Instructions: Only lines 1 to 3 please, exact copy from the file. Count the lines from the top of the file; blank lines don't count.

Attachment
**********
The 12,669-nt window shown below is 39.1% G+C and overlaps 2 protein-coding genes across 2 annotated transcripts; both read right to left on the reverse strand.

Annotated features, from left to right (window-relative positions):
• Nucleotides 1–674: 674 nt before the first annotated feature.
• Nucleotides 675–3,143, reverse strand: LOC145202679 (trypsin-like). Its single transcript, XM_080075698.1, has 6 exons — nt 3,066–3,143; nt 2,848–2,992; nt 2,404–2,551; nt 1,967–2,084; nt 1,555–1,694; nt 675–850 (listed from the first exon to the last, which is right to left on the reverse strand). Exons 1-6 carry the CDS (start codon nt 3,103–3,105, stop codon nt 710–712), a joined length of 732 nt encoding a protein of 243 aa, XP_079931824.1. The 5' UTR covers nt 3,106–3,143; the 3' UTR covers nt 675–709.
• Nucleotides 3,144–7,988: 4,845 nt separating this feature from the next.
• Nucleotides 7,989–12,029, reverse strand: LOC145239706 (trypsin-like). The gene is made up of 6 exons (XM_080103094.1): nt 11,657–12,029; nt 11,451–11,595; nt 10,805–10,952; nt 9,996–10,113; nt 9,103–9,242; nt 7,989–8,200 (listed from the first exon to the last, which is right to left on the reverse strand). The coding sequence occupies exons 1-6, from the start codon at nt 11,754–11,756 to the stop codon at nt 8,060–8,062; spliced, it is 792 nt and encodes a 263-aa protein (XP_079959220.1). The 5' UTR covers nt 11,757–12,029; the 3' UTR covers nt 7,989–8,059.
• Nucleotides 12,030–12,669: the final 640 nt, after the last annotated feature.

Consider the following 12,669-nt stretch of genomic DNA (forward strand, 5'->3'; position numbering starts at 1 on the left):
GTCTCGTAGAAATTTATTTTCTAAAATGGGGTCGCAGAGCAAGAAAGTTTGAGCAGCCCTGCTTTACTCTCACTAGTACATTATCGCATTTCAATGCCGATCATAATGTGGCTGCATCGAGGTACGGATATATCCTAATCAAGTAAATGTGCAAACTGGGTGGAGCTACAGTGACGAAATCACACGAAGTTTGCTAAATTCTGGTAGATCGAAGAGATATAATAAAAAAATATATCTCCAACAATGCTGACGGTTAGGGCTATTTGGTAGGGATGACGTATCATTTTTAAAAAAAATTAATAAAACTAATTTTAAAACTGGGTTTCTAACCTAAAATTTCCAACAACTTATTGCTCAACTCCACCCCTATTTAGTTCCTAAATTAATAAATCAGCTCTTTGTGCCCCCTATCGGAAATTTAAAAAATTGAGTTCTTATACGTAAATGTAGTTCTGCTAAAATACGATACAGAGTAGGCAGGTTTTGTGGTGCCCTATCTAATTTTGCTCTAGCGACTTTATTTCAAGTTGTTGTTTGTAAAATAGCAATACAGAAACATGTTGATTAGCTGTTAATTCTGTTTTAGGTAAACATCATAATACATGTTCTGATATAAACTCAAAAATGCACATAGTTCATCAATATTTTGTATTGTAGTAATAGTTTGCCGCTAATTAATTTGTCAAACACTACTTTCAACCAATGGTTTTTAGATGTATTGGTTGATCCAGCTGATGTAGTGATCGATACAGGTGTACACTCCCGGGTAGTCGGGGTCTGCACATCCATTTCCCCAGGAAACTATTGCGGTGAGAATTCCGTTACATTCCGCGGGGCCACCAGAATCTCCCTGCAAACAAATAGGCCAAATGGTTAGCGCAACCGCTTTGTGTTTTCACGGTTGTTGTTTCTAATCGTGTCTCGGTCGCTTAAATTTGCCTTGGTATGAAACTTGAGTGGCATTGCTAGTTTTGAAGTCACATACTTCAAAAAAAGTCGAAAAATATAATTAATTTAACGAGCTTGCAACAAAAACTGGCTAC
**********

The 12,669-nt window shown below is 39.1% G+C and overlaps 2 protein-coding genes across 2 annotated transcripts; both read right to left on the reverse strand.

Annotated features, from left to right (window-relative positions):
• Nucleotides 1–674: 674 nt before the first annotated feature.